From Charity to Rights

Constructing Global Health in the 21st Century

Von Ilona Kickbusch

The key aim of the global public health community must be to establish health as a global public good and a right of global citizens. Together with a strategy of empowerment and community involvement such an approach acts as a spearhead to enable and support individual health behaviours.

Public health rarely works through magic bullets – and public health professionals need what the poet Adrienne Rich has called “wild patience” combining ingenuity, evidence, common sense, passion, a sense of urgency and above all a sense of justice. The two public health revolutions that have changed the face of health and disease in the industrialized countries in the 19th and 20th century were the results of often harsh political and ideological battles spread out over decades which always accompanied the professional and scientific progress and discoveries. And of course the two revolutions: the control of infectious disease through health protective measures and the consequent battle against non-communicable disease are both still on going.

But the achievements of these two revolutions in the developed world stand in stark contrast to the situation in the underdeveloped countries, particularly in rural areas, where the predominant pattern is still that of infectious diseases engendered by the natural environment, such as malaria, tuberculosis and infant diarrhoea, as well as AIDS and high rates of maternal deaths.

We have mounting signals that a new health divide is in the making in the developed world. Indeed it is becoming more and more difficult to define the rich and the poor of this world at the level of the nation state as a large global underclass spreads out around the globe and defies the old definitions of vulnerable groups. HIV/AIDS is only the most visible of the diseases of poverty that undermine the life chances of the poor and in a perverse and unintended consequence – as David Molyneux has shown recently and as the Global Governance Initiative Report also indicates – it might even divert much needed resources from other diseases of poverty that otherwise could be addressed efficiently.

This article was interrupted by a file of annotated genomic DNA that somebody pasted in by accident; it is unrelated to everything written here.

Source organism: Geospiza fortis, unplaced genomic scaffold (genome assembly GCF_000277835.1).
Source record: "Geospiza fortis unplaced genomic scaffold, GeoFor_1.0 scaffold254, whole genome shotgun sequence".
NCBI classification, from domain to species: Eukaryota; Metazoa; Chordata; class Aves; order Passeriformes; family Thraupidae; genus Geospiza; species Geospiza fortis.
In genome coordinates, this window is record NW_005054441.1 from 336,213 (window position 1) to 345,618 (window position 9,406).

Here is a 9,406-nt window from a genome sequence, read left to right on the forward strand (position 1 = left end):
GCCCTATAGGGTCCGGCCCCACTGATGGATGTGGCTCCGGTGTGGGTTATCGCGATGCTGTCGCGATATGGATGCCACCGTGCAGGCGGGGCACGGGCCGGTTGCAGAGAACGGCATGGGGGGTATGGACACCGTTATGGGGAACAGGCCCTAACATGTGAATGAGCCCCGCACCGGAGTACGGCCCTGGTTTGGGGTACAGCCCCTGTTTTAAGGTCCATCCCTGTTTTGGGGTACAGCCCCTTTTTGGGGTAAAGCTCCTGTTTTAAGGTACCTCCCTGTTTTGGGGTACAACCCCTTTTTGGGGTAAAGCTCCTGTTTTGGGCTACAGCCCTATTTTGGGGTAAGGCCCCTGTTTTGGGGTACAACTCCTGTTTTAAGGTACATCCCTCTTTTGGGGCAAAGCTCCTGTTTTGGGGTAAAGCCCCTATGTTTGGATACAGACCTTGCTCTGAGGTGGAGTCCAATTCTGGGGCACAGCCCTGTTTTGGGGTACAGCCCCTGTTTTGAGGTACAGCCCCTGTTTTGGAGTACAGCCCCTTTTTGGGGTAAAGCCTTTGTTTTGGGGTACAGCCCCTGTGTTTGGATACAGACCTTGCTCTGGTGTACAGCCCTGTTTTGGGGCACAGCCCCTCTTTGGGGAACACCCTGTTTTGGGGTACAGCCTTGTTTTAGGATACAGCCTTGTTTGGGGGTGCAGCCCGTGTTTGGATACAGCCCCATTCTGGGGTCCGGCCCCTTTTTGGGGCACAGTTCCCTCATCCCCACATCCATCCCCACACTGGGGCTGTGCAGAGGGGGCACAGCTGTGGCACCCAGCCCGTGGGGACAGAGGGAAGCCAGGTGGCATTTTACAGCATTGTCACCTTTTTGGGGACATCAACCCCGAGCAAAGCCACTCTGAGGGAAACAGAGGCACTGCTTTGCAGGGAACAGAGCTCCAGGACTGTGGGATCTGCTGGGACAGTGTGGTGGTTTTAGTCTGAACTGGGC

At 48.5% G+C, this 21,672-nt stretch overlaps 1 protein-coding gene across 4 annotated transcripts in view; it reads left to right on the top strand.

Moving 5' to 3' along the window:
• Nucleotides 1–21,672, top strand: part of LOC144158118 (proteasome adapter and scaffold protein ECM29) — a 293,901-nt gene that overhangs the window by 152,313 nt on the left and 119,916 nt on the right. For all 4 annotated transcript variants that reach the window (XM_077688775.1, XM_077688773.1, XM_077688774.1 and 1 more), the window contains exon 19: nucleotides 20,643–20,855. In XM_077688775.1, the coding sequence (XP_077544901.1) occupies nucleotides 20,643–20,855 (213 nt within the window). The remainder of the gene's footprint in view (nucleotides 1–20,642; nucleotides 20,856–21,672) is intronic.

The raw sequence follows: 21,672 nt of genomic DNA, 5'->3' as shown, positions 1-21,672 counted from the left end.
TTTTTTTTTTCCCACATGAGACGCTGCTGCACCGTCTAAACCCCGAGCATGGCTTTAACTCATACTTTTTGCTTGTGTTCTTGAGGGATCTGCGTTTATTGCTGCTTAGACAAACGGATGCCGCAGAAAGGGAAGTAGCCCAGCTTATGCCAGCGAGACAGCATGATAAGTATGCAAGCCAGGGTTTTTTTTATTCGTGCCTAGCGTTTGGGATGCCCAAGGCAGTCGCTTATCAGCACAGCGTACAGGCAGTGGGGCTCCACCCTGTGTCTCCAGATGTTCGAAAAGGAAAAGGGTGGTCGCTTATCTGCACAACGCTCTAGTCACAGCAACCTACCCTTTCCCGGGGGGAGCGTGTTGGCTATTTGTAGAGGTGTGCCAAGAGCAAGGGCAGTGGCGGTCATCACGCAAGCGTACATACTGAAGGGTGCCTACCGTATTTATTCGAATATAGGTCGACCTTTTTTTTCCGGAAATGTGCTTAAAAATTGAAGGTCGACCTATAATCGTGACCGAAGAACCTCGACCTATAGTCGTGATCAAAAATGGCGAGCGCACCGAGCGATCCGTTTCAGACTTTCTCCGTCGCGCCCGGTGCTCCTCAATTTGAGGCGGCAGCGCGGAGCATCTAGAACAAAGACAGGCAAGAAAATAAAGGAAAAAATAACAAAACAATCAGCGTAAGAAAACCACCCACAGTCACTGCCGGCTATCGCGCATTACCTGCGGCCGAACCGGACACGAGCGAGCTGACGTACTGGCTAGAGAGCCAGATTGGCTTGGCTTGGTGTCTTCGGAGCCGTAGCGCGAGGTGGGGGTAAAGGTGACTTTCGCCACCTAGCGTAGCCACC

The solutions to this crisis go far beyond the expert based answers (many of which we have). We need not only forceful public health action at nation state level in both the developed and the developing world – we also need nothing less than a new global social contract on health. The drive for such a contract can only be established politically - developed through an ethical and political debate throughout society initiated by outspoken public health professionals, responsible politicians and a concerned civil society at national and global levels of governance.

A new global social contract on health

This means underlining the importance of the state and the public sector; it means translating the do-ability of health into strong public health systems with both a national and a global dimension because they can be separated less and less. Disease maintains poverty and negatively affects growth and security in both developing and developed societies – universal access and efficient managing of health care systems are increasingly important components of good governance. This shift of perspective is central.

Amartya Sen has always insisted that the understanding of health as an end (the right of citizenship) is as important as the utilitarian principle of health as a means – and the public health community must never lose sight of the interface between the two.

In summary let me do a quick revisiting of five key issues:

1. Health as a global public good implies ensuring the value of health, understanding it as a key dimension of global citizenship and keeping it high on the global political agenda. It implies defining common agendas, increasing the importance of global health treaties and increasing pooling of sovereignty by nation states in the area of health.